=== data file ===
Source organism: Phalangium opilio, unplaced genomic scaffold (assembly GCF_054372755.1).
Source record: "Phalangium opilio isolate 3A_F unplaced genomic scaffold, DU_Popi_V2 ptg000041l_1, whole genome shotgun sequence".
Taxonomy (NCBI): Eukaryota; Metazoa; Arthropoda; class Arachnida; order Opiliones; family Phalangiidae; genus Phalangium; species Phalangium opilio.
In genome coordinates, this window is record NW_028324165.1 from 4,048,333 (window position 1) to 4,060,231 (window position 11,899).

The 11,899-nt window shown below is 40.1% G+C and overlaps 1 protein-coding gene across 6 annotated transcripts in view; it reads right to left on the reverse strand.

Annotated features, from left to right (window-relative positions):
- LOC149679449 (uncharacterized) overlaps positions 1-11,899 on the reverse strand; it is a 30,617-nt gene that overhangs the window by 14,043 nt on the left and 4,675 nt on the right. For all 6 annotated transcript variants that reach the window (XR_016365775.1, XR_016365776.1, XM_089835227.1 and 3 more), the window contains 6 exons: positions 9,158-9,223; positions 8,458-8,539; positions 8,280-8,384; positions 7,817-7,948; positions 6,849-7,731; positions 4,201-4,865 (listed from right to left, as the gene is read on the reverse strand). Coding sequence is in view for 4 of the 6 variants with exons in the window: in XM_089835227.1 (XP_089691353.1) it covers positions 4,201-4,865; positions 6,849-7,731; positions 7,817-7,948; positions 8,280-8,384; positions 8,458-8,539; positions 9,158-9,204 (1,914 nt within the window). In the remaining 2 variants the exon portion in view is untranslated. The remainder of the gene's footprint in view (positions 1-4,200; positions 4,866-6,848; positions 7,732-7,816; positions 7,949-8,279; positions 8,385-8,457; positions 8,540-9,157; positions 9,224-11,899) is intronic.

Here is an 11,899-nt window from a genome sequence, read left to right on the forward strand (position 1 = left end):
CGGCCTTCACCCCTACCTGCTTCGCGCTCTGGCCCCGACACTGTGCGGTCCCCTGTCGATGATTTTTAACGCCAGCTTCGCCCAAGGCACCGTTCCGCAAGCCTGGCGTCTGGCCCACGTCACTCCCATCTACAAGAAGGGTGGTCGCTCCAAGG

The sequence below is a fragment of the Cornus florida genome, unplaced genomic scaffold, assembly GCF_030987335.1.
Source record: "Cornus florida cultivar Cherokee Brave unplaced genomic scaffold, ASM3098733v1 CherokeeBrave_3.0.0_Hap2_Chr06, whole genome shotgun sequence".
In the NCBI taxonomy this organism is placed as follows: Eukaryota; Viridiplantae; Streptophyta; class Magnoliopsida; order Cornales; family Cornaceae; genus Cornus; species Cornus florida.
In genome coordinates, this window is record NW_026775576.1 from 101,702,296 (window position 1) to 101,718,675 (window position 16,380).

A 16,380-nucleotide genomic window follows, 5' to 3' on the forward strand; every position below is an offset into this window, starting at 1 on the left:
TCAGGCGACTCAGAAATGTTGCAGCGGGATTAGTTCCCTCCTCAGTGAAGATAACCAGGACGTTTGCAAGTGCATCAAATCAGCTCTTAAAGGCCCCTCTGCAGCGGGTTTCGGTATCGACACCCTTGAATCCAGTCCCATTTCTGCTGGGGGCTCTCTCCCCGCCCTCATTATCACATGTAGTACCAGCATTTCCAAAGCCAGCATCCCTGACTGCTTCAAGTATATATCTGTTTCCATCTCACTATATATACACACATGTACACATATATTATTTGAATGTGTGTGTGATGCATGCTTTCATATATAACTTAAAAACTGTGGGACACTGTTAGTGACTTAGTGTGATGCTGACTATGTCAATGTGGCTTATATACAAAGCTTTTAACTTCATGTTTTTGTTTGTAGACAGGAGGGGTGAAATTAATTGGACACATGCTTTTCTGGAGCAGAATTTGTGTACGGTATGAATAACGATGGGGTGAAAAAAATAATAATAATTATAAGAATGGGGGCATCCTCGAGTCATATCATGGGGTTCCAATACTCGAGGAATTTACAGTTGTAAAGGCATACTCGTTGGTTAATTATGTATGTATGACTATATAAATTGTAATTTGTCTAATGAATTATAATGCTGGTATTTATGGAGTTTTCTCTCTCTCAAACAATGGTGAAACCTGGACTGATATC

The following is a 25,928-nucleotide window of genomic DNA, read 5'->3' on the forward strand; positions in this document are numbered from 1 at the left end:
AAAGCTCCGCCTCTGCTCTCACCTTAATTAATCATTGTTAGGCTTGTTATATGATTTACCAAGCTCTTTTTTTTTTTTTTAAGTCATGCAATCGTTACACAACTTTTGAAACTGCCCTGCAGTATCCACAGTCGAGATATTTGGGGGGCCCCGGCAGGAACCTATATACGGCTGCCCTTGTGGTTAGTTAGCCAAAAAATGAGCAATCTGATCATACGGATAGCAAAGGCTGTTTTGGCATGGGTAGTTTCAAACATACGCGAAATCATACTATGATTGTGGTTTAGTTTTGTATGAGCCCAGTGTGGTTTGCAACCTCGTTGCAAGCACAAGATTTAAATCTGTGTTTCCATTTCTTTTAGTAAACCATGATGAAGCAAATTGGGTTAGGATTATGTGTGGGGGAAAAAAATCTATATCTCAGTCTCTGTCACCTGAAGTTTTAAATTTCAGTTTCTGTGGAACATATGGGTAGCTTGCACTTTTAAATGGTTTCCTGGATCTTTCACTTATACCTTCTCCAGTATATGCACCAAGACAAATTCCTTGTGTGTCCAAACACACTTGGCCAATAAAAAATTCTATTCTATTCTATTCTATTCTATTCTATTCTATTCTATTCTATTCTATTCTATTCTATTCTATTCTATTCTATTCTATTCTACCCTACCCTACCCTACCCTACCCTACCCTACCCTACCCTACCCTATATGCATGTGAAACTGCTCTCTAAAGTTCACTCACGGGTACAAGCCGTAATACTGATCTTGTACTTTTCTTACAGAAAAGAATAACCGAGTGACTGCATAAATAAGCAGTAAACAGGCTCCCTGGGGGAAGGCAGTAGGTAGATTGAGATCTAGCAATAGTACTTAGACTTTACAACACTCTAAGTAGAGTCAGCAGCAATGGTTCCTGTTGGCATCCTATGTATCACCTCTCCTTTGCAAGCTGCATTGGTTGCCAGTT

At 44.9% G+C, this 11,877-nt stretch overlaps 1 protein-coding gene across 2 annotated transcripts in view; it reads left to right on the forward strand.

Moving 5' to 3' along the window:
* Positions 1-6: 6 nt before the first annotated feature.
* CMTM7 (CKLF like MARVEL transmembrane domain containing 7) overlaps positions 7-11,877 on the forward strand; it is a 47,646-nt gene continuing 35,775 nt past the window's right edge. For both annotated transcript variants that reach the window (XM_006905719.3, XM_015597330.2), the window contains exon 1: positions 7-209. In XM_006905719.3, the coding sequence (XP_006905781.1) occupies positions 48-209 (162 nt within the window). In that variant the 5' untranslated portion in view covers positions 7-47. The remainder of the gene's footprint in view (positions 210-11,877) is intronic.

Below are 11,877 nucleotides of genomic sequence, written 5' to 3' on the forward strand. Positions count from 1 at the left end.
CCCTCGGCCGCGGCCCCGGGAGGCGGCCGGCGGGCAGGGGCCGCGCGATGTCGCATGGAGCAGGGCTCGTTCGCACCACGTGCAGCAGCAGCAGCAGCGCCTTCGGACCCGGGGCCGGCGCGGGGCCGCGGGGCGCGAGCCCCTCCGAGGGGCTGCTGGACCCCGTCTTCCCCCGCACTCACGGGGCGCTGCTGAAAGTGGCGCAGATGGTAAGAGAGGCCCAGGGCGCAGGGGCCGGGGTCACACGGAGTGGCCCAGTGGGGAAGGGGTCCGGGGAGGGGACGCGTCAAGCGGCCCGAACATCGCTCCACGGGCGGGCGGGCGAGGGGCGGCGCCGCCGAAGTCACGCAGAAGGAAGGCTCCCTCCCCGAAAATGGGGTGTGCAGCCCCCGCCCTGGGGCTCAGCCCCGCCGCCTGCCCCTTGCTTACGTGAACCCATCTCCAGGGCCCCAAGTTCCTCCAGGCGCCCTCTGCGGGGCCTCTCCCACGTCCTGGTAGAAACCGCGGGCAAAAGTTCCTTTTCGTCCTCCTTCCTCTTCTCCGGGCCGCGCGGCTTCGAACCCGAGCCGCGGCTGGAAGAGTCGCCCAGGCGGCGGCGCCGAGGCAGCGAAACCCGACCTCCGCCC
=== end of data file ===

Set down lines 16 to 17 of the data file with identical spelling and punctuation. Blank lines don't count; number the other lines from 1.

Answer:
The following is a 25,928-nucleotide window of genomic DNA, read 5'->3' on the forward strand; positions in this document are numbered from 1 at the left end:
AAAGCTCCGCCTCTGCTCTCACCTTAATTAATCATTGTTAGGCTTGTTATATGATTTACCAAGCTCTTTTTTTTTTTTTTAAGTCATGCAATCGTTACACAACTTTTGAAACTGCCCTGCAGTATCCACAGTCGAGATATTTGGGGGGCCCCGGCAGGAACCTATATACGGCTGCCCTTGTGGTTAGTTAGCCAAAAAATGAGCAATCTGATCATACGGATAGCAAAGGCTGTTTTGGCATGGGTAGTTTCAAACATACGCGAAATCATACTATGATTGTGGTTTAGTTTTGTATGAGCCCAGTGTGGTTTGCAACCTCGTTGCAAGCACAAGATTTAAATCTGTGTTTCCATTTCTTTTAGTAAACCATGATGAAGCAAATTGGGTTAGGATTATGTGTGGGGGAAAAAAATCTATATCTCAGTCTCTGTCACCTGAAGTTTTAAATTTCAGTTTCTGTGGAACATATGGGTAGCTTGCACTTTTAAATGGTTTCCTGGATCTTTCACTTATACCTTCTCCAGTATATGCACCAAGACAAATTCCTTGTGTGTCCAAACACACTTGGCCAATAAAAAATTCTATTCTATTCTATTCTATTCTATTCTATTCTATTCTATTCTATTCTATTCTATTCTATTCTATTCTATTCTATTCTATTCTACCCTACCCTACCCTACCCTACCCTACCCTACCCTACCCTACCCTATATGCATGTGAAACTGCTCTCTAAAGTTCACTCACGGGTACAAGCCGTAATACTGATCTTGTACTTTTCTTACAGAAAAGAATAACCGAGTGACTGCATAAATAAGCAGTAAACAGGCTCCCTGGGGGAAGGCAGTAGGTAGATTGAGATCTAGCAATAGTACTTAGACTTTACAACACTCTAAGTAGAGTCAGCAGCAATGGTTCCTGTTGGCATCCTATGTATCACCTCTCCTTTGCAAGCTGCATTGGTTGCCAGTT